From lane four, Nadine Laemmler of the University of Missouri reached a little higher than the girls on either side of her. She placed her hands on the white plastic edges of the starting block.
At the starter's cue Laemmler rose higher than her counterparts, coming almost entirely out of the pool. She then rocketed herself backward and to her fastest time ever. Laemmler swam the second fastest time in the field, 50.54 seconds, setting a University of Missouri record.
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The University of Missouri brought a strong core of backstrokers to NCAA's and they are all adapting to the IUPUI natatorium and changing the way they do their backstroke start.
Haley Hynes, a freshman at Missori, was the first girl to make the switch.
Hynes and her coach Greg Rhodenbaugh decided on this new form on Wednesday, the day the meet started.
While practicing starts Hynes mentioned she felt crunched, and too small using the handles. Rhodenbaugh suggests Hynes just grab the block instead. Her immediate reaction to his suggestion was skeptical.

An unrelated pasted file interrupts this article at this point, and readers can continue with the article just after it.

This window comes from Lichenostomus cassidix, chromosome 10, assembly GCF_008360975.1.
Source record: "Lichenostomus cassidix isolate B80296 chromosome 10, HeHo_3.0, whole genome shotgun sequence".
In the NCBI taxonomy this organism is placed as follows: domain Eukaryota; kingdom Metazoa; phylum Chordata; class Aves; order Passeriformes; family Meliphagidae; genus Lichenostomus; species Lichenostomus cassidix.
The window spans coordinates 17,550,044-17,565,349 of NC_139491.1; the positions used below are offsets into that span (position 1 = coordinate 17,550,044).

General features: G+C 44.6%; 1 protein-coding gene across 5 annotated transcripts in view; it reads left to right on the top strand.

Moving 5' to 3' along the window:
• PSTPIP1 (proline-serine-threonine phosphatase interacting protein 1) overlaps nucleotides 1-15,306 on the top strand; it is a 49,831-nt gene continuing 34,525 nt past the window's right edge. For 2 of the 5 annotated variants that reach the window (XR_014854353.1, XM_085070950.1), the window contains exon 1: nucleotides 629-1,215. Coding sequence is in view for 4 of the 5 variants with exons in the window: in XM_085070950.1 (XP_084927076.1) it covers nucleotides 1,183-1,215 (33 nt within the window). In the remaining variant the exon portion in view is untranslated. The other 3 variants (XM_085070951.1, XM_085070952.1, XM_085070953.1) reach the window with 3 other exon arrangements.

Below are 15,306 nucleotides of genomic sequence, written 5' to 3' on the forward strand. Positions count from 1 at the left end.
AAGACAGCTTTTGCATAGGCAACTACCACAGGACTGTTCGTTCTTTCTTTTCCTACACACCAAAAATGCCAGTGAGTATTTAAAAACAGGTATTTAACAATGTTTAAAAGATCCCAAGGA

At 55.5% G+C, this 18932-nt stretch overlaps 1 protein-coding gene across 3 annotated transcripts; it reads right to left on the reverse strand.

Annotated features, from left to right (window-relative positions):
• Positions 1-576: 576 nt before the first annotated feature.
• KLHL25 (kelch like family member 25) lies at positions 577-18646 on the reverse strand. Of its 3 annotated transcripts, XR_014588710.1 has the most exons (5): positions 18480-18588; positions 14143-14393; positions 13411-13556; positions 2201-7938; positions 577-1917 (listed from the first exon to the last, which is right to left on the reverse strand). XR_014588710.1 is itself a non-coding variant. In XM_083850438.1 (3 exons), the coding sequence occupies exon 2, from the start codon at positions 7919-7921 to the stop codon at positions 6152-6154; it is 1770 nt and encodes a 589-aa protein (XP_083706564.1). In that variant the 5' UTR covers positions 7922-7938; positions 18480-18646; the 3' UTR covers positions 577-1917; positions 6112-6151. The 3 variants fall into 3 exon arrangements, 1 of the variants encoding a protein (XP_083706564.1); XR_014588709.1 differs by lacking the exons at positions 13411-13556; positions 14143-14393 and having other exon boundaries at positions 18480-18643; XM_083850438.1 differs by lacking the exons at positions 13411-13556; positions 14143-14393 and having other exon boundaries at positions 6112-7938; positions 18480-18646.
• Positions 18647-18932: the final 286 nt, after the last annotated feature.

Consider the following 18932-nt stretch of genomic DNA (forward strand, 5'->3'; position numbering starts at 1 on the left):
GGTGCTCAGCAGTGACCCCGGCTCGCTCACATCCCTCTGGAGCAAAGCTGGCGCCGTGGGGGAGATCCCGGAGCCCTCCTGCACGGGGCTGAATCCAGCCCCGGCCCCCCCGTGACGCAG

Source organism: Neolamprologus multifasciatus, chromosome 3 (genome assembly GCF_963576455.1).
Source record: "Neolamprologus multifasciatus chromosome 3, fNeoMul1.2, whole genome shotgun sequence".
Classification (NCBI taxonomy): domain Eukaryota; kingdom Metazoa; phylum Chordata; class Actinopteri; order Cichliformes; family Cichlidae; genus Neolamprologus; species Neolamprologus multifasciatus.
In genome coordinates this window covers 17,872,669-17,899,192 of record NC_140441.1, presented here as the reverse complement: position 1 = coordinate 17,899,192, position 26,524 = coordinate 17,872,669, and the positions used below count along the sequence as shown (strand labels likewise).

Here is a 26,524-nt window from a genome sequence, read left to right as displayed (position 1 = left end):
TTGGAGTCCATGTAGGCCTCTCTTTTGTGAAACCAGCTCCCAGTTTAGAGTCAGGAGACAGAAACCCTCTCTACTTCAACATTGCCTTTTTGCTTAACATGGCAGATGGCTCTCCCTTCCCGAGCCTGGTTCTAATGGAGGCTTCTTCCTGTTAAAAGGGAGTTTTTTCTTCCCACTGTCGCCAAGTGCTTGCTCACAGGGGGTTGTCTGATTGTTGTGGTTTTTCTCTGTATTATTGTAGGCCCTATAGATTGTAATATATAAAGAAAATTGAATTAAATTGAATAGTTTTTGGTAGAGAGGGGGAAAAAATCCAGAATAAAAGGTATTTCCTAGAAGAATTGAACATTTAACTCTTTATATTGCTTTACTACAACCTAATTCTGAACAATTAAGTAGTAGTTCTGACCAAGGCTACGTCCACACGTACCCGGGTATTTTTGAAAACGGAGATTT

"I was like what I'm not doing that." Hynes said. "That's insane."
A change of heart came almost immediately, though. After just one practice start, Hynes felt the difference.
"It feels great. I am able to extend so much faster and have so much room. " Hynes said. "I just fly off."
The new technique has been met with relative early success. Friday, in the 100 back finals, both Laemmler and teammate Hannah Stevens used the new start and finished seventh and third respectively. Saturday, in the 200 backstroke, the girls again used the technique and Laemmler finished in ninth and Stevens in eleventh.
The change has not gone unnoticed from other teams. The Missouri girls can hear murmurs of confusion and interest every time they forgo the traditional bars. They are still the only ones using the start as of now, but with convincing early success, others may soon try it.
By Anthony Ashley